“I feel like all that advocacy of the citizens had an impact which I had started to have my doubts about. The vote was overwhelming in favor of it. The grassroots that started with OneVirginia seems to have paid off,” Geraty said.

Today Geraty feels proud of her over a decade of lobby work and political activism.

Caroline Eastham and Anne Geraty and friend chat at the Capitol building during the OneVirginia2021 lobby day in Richmond

“It’s not just one impactful moment above all the rest. It is the growth of the support. I first started collecting signatures at polls in 2012… and there has been this steady growth of people who recognize what the issue is,” Geraty stated, “You no longer get the response ‘I don’t know what that is’ and more so the response ‘Yeah, I really believe in that, let me sign that.’”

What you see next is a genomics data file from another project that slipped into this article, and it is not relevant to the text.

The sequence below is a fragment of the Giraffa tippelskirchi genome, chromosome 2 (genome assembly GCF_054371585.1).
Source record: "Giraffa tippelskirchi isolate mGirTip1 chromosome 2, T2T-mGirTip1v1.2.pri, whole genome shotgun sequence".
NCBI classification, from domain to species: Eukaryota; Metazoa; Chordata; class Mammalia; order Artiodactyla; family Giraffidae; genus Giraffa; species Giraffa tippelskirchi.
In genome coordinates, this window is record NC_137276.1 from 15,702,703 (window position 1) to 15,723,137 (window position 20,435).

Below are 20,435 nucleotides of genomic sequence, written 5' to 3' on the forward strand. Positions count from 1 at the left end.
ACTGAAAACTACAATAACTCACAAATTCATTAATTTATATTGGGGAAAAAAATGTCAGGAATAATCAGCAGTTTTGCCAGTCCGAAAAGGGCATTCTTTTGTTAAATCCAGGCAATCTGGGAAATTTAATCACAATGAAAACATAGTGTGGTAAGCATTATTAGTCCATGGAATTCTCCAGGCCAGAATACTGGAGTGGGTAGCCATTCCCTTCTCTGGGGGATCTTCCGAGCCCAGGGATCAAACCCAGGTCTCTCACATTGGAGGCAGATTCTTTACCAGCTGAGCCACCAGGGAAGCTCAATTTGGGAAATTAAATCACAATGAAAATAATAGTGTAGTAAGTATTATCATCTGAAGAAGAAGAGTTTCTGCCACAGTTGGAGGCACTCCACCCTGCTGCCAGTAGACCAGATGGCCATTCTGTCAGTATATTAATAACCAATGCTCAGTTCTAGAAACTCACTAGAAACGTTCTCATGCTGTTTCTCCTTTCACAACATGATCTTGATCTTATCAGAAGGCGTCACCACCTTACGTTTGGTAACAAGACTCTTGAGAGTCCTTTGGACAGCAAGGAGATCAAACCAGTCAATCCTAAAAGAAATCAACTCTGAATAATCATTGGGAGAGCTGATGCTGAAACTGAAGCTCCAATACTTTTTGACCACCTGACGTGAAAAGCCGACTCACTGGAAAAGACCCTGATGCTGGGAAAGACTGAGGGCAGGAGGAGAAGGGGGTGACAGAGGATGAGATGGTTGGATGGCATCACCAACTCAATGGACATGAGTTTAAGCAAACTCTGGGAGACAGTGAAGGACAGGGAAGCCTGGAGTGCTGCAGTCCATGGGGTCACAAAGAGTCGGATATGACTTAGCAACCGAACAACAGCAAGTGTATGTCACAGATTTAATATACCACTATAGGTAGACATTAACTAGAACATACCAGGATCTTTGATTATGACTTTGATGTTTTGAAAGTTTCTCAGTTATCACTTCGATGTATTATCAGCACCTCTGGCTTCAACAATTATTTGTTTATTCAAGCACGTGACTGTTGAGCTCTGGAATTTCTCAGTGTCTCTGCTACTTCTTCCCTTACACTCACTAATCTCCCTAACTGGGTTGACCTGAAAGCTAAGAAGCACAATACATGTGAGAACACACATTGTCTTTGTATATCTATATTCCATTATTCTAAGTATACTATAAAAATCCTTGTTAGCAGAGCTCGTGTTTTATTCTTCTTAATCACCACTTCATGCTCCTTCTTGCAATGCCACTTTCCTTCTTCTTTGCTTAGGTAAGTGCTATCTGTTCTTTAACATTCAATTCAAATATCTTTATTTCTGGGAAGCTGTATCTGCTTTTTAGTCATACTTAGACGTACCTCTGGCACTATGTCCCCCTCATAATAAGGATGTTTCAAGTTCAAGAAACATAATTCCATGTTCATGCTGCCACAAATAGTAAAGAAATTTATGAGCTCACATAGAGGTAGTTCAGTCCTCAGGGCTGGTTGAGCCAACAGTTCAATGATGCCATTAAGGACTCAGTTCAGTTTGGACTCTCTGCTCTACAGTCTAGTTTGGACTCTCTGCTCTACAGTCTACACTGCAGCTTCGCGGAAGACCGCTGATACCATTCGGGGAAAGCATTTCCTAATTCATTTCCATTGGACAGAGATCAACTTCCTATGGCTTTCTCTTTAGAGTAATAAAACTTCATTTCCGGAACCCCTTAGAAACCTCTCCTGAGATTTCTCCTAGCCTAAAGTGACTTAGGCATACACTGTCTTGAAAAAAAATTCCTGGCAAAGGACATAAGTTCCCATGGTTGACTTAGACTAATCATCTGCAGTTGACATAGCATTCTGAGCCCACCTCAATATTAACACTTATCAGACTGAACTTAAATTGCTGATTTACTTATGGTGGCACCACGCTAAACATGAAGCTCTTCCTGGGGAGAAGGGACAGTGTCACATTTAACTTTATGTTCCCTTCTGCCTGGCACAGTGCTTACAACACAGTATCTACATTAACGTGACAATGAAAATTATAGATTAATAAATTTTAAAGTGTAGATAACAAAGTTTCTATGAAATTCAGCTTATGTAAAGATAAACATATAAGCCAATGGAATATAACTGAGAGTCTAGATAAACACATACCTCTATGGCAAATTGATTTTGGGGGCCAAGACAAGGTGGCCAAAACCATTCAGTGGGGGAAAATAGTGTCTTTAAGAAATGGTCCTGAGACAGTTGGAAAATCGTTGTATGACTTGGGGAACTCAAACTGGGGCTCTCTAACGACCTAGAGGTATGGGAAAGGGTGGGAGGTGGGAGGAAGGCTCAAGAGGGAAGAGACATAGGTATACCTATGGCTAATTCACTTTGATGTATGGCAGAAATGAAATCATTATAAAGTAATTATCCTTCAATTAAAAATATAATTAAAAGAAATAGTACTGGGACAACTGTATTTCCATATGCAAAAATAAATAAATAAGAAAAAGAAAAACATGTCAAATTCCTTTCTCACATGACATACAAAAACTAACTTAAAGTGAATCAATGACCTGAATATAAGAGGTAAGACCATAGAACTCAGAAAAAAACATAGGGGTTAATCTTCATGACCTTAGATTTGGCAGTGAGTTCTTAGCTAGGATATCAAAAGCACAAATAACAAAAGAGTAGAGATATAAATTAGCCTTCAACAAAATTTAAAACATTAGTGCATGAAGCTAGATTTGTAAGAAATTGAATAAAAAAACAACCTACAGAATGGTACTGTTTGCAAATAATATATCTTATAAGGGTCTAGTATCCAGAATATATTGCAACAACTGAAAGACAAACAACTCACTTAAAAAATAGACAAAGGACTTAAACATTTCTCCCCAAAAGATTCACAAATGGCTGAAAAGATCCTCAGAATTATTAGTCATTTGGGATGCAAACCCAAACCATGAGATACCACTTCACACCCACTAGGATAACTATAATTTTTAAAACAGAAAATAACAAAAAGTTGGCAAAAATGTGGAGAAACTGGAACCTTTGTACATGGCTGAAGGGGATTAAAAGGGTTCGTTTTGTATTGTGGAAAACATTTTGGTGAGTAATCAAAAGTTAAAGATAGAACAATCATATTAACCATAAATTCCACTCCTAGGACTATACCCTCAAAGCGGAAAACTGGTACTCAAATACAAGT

The consensus among advocates is that this movement has the potential to end gerrymandering altogether.

“The process is transparent so if they’re giving consideration to how people vote and there’s language in the compromise that says that you can’t consider partisan consideration when drawing up the districts, then maybe it will take care of gerrymandering,” Geraty said.

The bill has to be passed in identical form next year, therefore few caveats remain beyond reconsideration in the General Assembly followed by the statewide Referendum in November of 2020. OneVirginia2021 and Geraty plan on continuing their redistricting advocacy until gerrymandering in Virginia is completely annihilated and citizens are given the power they deserve.